Disney's Coaster

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Paul Drabek
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Disney's Coaster

Post by Paul Drabek » Tue Jan 06, 2015 10:05 pm

I got my first taste of virtual coaster design back in 1983 when EPCOT first opened. In the Communicore Pavilion there were what is now a really simple touch screen computer where you could design a coaster and "ride" it. You had a very limited track selection to work with. I believe there was a drop, loop. corkscrew, hill and helix. You could arrange them in whatever limited combinations might work (if there wasn't enough speed the simulator would not let you place the track there) and then when you were done selecting them the computer would let you ride your wire frame coaster creation. Below is a video of this system that I found on Youtube.

I was 11 at the time and was completely blown away by this software. I think I played every conceivable variation on the coaster design and watched the ride over and over again (we visited when the park was dead which was nice). When I left after that trip I wanted some software to design coasters badly. Unfortunately I didn't get that software for another 12 years. That software was Disney's Coaster. I stumbled into a copy in a bargain bin of the software store in West Dundee, IL in 1994 right after graduating college. I purchased Coaster for $5.99 and that was the biggest bang for my buck that I ever got out of a game. Myself along with my two brothers must have played that copy of (and a few other copies that I made for them) Disney's Coaster each over 1,000 hours building insane rides that would only work inside of a computer.

So what is Disney's Coaster?
17956-coaster-dos-screenshot-title-screens.jpg (13.69 KiB) Viewed 4498 times
I think Disney saw kids and adults spending way too much time designing their own rides at EPCOT and decided to make a little money off of it as PC's began exploding into the home market in the 1990's. Coaster is a coaster design software with a goal. You want to create the ultimate coaster and get a high score doing it. High score? How do you get a high score by building a coaster? You have to please a panel of judges who "ride" your creation and then give it a ranking.
17958-coaster-dos-screenshot-design-your-own-coaster-s.jpg (36.15 KiB) Viewed 4498 times
The design part of the software was pretty simple. You have a grid area that limited how big you really could go (this software and its limitations caused Ole Lange to call his coaster creation software "No Limits" as he did not want any) but within it you could place sections of tracks. You had lifts, straightaways, helices , circular loops, clothoid loops and corkscrews to choose from. With the straightaways and turns you could bank the track and then modify its up and down angle. A very simple structure was automatically created for you and within those limits you were left to play and build as much as you wanted to.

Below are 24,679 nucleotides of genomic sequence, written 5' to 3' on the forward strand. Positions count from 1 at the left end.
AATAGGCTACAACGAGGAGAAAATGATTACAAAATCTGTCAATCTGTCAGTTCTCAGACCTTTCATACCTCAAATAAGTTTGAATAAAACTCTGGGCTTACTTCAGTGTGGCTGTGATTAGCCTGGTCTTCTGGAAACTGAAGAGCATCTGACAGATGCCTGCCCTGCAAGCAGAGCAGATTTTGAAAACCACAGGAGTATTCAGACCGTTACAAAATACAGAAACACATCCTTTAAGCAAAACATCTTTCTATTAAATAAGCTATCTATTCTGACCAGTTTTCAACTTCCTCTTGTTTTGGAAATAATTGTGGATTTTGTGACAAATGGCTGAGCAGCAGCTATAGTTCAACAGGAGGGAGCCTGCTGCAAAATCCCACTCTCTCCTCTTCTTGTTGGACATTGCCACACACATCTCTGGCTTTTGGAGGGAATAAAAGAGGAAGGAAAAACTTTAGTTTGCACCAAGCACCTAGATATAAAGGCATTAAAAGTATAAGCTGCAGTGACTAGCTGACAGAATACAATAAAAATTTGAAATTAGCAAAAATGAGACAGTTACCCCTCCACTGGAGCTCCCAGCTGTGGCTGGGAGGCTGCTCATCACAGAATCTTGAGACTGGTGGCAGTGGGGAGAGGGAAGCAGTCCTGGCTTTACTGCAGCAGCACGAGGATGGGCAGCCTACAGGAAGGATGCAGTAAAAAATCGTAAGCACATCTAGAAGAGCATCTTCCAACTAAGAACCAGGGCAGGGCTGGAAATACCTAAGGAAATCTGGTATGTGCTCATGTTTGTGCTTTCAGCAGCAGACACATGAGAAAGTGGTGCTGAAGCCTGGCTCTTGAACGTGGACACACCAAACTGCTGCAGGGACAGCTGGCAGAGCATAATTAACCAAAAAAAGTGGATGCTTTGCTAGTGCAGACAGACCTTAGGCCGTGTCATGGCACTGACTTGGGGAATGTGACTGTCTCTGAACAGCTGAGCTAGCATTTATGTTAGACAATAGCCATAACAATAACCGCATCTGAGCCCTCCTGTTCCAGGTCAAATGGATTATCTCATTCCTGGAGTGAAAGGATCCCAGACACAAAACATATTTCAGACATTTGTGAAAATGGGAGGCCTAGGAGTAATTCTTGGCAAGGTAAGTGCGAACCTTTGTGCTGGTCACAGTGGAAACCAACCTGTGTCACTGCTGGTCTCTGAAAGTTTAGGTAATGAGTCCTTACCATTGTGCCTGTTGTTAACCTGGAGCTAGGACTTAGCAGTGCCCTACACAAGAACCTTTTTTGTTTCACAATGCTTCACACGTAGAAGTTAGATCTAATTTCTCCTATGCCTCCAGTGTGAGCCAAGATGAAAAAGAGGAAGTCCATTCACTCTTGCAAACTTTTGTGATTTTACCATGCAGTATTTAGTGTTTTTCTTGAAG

17957-coaster-dos-screenshot-ride-your-own-coaster-s.jpg (10.52 KiB) Viewed 4498 times
Oh pleasing the judges was kind of fun because different judges looked for different things like many coaster enthusiasts in real life. One liked airtime, one liked loops, one liked speed and I forget what the others looked for. At the end of your coasters run (BTW it gave you a simple accelerometer to watch while you rode it) the judges would tally up your score and post it to the big high score list on the game. Of course my brothers and I started trying to make the best rides and really worked out some insane high scoring coasters (20+ loops and other things)

Back in 1994 Coaster was insane fun for those who found a copy of it (I still have it on a 3.5 inch diskette with operating manual somewhere...I wonder how much it would go for on ebay) and I played the shit out of it. Eventually a few years later Roller Coaster Tycoon came out and we played that to death and then RCT 2 and then No Limits and now No Limits 2 but it all began with a simulator at EPCOT and a little piece of Disney software called Coaster.

The reason this comes up today is I found that there is a huge archive of playable MS-DOS (that is pre-windows text based operating system to you who have only known graphical operating systems) games at Archive.org. I browsed through it and had more than a few flashbacks to old games I played back in the day and then I stumbled on Disney's Coaster. It is totally playable and really fun.

Give Disney's Coaster a play here and let me know how you score.

Have Fun

Life is short....have fun!

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